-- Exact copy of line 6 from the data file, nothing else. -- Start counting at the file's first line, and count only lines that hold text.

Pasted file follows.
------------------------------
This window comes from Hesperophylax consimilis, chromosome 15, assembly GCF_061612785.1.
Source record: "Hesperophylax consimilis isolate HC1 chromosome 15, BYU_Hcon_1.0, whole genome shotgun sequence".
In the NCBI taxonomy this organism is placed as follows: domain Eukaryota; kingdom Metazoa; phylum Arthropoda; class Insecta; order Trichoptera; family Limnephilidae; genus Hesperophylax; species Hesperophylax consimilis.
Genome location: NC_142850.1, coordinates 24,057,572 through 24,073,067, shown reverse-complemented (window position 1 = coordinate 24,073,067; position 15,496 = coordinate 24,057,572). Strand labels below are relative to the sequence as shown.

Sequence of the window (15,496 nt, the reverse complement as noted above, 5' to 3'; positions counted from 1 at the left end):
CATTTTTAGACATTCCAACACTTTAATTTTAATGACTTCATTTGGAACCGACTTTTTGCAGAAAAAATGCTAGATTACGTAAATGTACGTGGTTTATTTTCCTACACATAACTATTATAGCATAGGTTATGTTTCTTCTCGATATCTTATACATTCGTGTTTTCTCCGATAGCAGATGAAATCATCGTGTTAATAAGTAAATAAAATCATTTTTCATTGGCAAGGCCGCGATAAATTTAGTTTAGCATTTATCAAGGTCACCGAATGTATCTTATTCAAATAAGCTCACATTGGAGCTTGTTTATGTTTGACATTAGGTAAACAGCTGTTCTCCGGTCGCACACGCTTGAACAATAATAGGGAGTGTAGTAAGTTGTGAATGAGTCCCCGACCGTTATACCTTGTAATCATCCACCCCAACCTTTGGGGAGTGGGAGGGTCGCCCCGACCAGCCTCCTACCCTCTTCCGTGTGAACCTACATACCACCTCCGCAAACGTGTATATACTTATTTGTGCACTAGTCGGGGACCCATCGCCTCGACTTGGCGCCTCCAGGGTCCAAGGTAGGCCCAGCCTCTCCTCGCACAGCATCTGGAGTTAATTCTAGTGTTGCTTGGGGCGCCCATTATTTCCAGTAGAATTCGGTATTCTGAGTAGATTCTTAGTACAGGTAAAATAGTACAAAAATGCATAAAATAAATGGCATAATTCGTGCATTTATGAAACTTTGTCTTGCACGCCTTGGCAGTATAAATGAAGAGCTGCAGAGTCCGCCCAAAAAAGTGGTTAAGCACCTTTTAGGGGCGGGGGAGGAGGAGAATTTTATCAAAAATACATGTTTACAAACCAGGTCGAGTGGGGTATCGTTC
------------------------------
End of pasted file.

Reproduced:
CATTTTTAGACATTCCAACACTTTAATTTTAATGACTTCATTTGGAACCGACTTTTTGCAGAAAAAATGCTAGATTACGTAAATGTACGTGGTTTATTTTCCTACACATAACTATTATAGCATAGGTTATGTTTCTTCTCGATATCTTATACATTCGTGTTTTCTCCGATAGCAGATGAAATCATCGTGTTAATAAGTAAATAAAATCATTTTTCATTGGCAAGGCCGCGATAAATTTAGTTTAGCATTTATCAAGGTCACCGAATGTATCTTATTCAAATAAGCTCACATTGGAGCTTGTTTATGTTTGACATTAGGTAAACAGCTGTTCTCCGGTCGCACACGCTTGAACAATAATAGGGAGTGTAGTAAGTTGTGAATGAGTCCCCGACCGTTATACCTTGTAATCATCCACCCCAACCTTTGGGGAGTGGGAGGGTCGCCCCGACCAGCCTCCTACCCTCTTCCGTGTGAACCTACATACCACCTCCGCAAACGTGTATATACTTATTTGTGCACTAGTCGGGGACCCATCGCCTCGACTTGGCGCCTCCAGGGTCCAAGGTAGGCCCAGCCTCTCCTCGCACAGCATCTGGAGTTAATTCTAGTGTTGCTTGGGGCGCCCATTATTTCCAGTAGAATTCGGTATTCTGAGTAGATTCTTAGTACAGGTAAAATAGTACAAAAATGCATAAAATAAATGGCATAATTCGTGCATTTATGAAACTTTGTCTTGCACGCCTTGGCAGTATAAATGAAGAGCTGCAGAGTCCGCCCAAAAAAGTGGTTAAGCACCTTTTAGGGGCGGGGGAGGAGGAGAATTTTATCAAAAATACATGTTTACAAACCAGGTCGAGTGGGGTATCGTTC